After a marathon of elections, Emmanuel Macron is now set to put his country on a new course. In the June 18 second round of France’s parliamentary election, the French president won an absolute majority of seats in the National Assembly. The Socialist Party was decimated, and the far-right National Front was already losing energy after its leader, Marine Le Pen, failed to form a strong opposition in the first round of the election on June 11. And even though the voter turnout was at a record low of 42 percent, Macron has a mandate to reset France’s economic and political compass.

Ever since Macron was catapulted into the Élysée Palace on May 7, the focus, beside his reforms, has been on the revival of the Franco-German relationship. This, argue analysts, will be the axis that will give Europe the push it needs for further integration.

Dempsey is a nonresident senior fellow at Carnegie Europe and editor in chief of <em>Strategic Europe</em>.
Judy Dempsey

Nonresident Senior Fellow
Carnegie Europe
Editor in chief
Strategic Europe

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But something else is happening beyond these two countries. The highly controversial austerity programs that Germany insisted the heavily indebted eurozone countries implement in return for financial assistance are bearing fruit. Ireland, Portugal, Spain, and even Greece are recording growth—albeit at an immense cost to public-sector employees, pensioners, and youth employment figures. And with economic growth comes political confidence.

This is exactly what is going on in Spain. Never write off this big EU country—the fourth largest once Britain leaves. When countries in Central and Eastern Europe were completing their negotiations to join the EU back in the early 2000s, it was Spain, then under the conservative leader José María Aznar, that fought a long battle to ensure that the enlargement of the EU by ten new members would not reduce Spain’s share of structural funds.

This was a fierce battle. But Spain and France were able to strike hard bargains because their economies were strong. Over the past dozen years, the political influence of both countries waned as their economics declined. But now Madrid is back in business.

It is worth reading the June 14 Financial Times interview with Spain’s economy minister, Luis de Guindos. He called for a radical reform of the eurozone area. That would include the establishment of a European treasury or European monetary fund. German’s Finance Minister Wolfgang Schäuble would balk at that. But the point is that Madrid now has the confidence to speak out about Europe’s future because its economy is becoming stronger. Expect also other eurozone governments to speed up the debate about the need to further integrate Europe.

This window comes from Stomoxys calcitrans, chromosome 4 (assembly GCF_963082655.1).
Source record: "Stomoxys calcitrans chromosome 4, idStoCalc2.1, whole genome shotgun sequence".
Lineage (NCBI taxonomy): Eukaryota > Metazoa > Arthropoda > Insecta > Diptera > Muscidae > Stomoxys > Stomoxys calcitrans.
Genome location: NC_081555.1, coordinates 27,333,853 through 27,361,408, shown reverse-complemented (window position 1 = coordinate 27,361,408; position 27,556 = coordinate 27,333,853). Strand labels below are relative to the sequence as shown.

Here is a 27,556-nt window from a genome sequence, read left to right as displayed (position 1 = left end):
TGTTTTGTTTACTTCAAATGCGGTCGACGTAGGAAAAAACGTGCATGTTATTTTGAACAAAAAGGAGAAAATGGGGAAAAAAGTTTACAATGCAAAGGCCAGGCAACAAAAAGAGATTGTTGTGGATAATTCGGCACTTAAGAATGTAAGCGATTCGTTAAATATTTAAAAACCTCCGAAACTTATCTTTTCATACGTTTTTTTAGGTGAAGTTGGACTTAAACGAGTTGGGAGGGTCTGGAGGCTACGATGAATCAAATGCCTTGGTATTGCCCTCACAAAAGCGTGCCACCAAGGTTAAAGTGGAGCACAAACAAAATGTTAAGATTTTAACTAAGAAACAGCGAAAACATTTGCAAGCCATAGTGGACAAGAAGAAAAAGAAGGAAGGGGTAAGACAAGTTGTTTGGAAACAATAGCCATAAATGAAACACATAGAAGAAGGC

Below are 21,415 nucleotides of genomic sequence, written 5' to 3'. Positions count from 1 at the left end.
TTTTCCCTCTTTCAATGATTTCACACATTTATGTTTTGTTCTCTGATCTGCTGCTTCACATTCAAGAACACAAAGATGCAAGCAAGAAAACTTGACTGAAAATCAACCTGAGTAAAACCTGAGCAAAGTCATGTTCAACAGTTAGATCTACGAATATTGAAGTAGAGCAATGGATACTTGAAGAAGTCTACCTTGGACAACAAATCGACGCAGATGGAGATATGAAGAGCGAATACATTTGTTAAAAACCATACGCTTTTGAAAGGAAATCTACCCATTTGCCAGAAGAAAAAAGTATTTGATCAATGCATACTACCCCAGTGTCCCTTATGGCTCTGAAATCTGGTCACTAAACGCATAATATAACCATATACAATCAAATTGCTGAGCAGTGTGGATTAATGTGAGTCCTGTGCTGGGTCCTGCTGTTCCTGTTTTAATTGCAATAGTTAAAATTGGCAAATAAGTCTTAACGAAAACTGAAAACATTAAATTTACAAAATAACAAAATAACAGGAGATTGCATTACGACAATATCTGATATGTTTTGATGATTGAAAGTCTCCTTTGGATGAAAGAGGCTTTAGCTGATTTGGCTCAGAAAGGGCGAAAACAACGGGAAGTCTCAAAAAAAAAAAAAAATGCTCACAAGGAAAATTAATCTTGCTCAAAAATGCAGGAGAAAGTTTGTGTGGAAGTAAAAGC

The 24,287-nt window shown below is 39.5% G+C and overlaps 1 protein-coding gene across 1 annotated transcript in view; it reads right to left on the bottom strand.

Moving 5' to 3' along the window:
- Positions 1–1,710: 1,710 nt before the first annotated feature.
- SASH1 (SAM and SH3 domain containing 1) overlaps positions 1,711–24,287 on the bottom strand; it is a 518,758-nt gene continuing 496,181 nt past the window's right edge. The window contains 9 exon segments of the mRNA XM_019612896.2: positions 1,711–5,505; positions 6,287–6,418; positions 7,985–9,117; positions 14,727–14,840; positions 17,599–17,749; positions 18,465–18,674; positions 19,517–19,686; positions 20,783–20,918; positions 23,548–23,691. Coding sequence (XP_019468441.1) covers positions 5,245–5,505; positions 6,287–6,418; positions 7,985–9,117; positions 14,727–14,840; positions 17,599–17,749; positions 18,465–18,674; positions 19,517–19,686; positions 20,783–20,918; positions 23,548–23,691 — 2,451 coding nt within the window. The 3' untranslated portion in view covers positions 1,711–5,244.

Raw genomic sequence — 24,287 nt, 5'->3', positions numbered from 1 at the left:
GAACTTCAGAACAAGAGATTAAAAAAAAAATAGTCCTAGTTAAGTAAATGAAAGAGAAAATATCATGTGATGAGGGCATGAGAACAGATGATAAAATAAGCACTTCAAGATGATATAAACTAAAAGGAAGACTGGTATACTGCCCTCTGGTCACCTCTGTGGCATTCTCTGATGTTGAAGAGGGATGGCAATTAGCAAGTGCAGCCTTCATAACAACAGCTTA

The growing confidence of Southern eurozone countries—with the exception of Italy—is underpinned by voters’ rejection of Euroskeptic parties. Recent electoral trends give some solace to Macron and to the extraordinary political survival records of Spain’s conservative Prime Minister Mariano Rajoy and Dutch Prime Minister Mark Rutte, not to mention Ireland’s new leader, Leo Varadkar, who is a similar age to Macron. But populism and the need for inclusive politics are not going to go away, just as globalization is here to stay. These leaders will ignore them at their peril.

This reemergence of Old Europe coincides with the eclipse of the political influence of New Europe. Poland under the former center-right Civic Platform–led coalition was hell-bent on strengthening the EU’s foreign, security, and defense policies. It also played a major role in promoting an EU energy security policy in addition to galvanizing support for Eastern Europe, particularly Ukraine and Belarus. The coalition’s biggest mistake was to take its power for granted—one of the reasons it was roundly defeated in Poland’s 2015 parliamentary election.

Since then, under the conservative-nationalist Law and Justice Party, Warsaw has retreated in ways that are completely anathema to Poland’s size. It’s not that the country’s economy is doing badly—it is estimated to grow by 3.5 percent this year compared with 2.6 percent in 2016—but that its governing elite is focused more on the past and revenge than on giving Poland influence it can wield inside the EU. Poland will be the fifth-largest EU member once Britain leaves but is not a member of the eurozone, which is why Warsaw fears a two-speed EU dominated by Old Europe.

Poland’s eclipse has an impact on the other countries of Central Europe. Slovakia is marred by corruption, and Hungary is saddled with a prime minister who like Russian President Vladimir Putin is afraid of activists and EU principles but wouldn’t dare bite the hand that feeds him through structural funds that amount to 3 percent of Hungary’s GDP. In the Czech Republic, politics has become entrenched in power struggles and corruption. Former Czech president Václav Havel’s legacy is almost forgotten. A weakened Poland leaves the Central European countries if not isolated in the EU then certainly much weaker.

The hopes and energies of New Europe, which were a wonderful boon to Old Europe after Central and Eastern Europe joined the EU in 2004, are not only being dissipated. They are also being replaced by an Old Europe that may finally be breaking out of its comfort zone. It’s far too early to say whether it will succeed, or indeed how it is going to deal with what is happening on the other side of the Atlantic. But at least the debate and the energy are now out there.